entrepreneurs, you know whatever big companies and we just use their your computer at night and trust or did all the calls through. So you don't have any network cost same thing with customer service. I knew running Telecles customer service could stand for you know twenty percent of the costs. The challenge here is my problem was often when I talk to customer service. I was more pissed after I condemn before so I came to the conclusion you know: there's a negative delta by having a customer, Sir
So we said, let's make it impossible to call Skype and we found another Cyril there's a side effect as well, because you know the tax authorities don't know where
go either, but that's a second love. Where were you
Also do it the other way, though some times if you care cause cuts euros yeah when you try to regard it as it gives us an example that I think apple has done a really really well, instead of just coming out with a new computer, you fall near think: ok, normal computer is three hundred dollars. How can we sellers for three thousand, because that comes back to their perspective or what
Delights, yes, is not about your that's another key areas and also about yes is, basically you need to build a best product in the world and not just do it a little bit better but really rethink what you wanted to do. What's that delight, what takes your product beyond competition
So you can actually go home to moral and add, is zero to your price tag and people still loved and by a basic as you're doing as well,
thank you very much for giving me an example where you ve done that with one of your companies I haven't really rock the boat yet so, but I'm still,
Did your mother costs why things Falander, which is the equivalent of samples? We need real, lower the price there, but we thought you know the whole cost structure again or call tell me when, when you are building Skype,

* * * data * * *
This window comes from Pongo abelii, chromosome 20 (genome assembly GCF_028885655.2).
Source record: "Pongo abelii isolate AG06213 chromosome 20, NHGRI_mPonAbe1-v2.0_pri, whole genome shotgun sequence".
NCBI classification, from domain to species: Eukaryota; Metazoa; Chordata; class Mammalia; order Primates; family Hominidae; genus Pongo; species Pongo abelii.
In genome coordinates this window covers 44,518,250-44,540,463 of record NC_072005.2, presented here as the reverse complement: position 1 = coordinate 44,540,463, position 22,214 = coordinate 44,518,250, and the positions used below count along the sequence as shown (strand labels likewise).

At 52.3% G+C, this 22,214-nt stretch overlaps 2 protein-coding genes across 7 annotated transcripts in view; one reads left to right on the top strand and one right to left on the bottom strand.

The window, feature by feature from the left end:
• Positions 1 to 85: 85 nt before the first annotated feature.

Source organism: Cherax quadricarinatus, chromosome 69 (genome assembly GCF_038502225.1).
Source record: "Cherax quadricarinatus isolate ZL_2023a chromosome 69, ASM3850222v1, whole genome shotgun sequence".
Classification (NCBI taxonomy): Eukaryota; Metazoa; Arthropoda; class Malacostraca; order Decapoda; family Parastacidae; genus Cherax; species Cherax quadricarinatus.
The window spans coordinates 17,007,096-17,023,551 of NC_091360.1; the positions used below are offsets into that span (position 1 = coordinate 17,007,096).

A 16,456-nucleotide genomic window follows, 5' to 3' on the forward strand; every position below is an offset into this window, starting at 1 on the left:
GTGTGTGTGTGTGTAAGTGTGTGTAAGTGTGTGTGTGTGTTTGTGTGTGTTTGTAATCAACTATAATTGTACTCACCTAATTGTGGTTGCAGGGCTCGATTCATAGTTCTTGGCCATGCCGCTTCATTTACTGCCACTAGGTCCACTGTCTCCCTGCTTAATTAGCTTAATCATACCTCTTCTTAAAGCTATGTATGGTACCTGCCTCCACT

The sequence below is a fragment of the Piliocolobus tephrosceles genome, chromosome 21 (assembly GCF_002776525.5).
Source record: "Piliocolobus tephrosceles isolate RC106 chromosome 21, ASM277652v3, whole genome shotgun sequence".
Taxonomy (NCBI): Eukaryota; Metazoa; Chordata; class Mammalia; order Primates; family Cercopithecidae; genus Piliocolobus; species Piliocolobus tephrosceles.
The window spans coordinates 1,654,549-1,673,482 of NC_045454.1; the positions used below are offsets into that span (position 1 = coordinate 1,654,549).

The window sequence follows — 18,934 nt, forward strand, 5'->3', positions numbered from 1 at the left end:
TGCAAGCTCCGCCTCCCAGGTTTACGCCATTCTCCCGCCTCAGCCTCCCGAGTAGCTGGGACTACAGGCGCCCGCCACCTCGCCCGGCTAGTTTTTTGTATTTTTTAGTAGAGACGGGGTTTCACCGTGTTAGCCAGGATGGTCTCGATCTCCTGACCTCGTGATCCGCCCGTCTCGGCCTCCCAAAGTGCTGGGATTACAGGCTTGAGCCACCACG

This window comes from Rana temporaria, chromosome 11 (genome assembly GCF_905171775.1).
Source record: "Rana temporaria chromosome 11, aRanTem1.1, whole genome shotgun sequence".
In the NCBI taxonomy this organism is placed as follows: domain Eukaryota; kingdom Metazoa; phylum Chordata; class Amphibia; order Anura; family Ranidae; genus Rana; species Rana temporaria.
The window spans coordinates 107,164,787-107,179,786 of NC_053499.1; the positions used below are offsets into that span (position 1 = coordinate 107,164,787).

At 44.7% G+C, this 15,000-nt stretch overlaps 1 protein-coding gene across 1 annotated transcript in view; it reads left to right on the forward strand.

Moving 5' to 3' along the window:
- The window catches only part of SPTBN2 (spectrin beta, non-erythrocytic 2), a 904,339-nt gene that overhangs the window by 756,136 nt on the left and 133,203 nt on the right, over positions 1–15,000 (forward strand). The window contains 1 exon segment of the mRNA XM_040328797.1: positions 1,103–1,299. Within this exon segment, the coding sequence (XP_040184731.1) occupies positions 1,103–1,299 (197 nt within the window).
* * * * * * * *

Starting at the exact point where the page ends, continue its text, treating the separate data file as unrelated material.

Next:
While some of the biggest challenges ran with early on and how did you guys all them, we had no money, we couldn't mortgage our houses anymore. We were fighting the biggest telco industry in the world. I think we never thought we would ever get through
you know it's like just another, we'll just get by another day could see where this takes us. So I think that the challenges Skype as well as the story- that's very seldom told, is how do you get customers same thing there we can afford marketing. So we had no close. We needed to innovate and customer question, so we thought what happens if we do a small pop up button after you done it good call, and if you click that, but if you remember that we went in since it was a download Google Chrome,
we open your inbox and we sent a male to every one of your contact. Saying hi, I just started using Skype its a great service. I would be happy to call for free with you and we sent the lot of males while the viral factors must have an incredible,
Do you think we were like? I didn't? You have like a million users the first month now to quite nearly three years to get twenty thousand on for too long.
Renders the good morning did till we look that's because again, decent. We may end up on stage and told everyone about that Norway taller product was
Ireland, brilliant. We had neither joining the bottom. Anyone says zestful. We actually had to cancel it, but that's just another story: how you need to innovate and customary with sufficient, because if you want growth, that's where you need to start so, basically taking away costs of your business, rethinking call structure innovating in cereals and then basically thinking beyond of your
those are my three things are pretty great grief rings now also talk about this idea of friction free storytelling. We get her a moment about that. Well, I I I today I work for the Boston, consulting group and I only have one question when I talk to the boards of seals and is a very simple question is basically what are you selling health needs?
you could get a straight answer from these two are rarely if ever very rarely is like. Well, you know, Mister Milburgh is very complex.
Do we have with fifty thousand users and their blubber business units, but in the end most successful companies have defined a fiction free storytelling and there are very good defining it in. I often use the story of Harley Davidson and they they struggle to bed until they decided. What we sell is the ability for forty three year old accountant to dressed in black leather ride through small towns, and our people be afraid of him,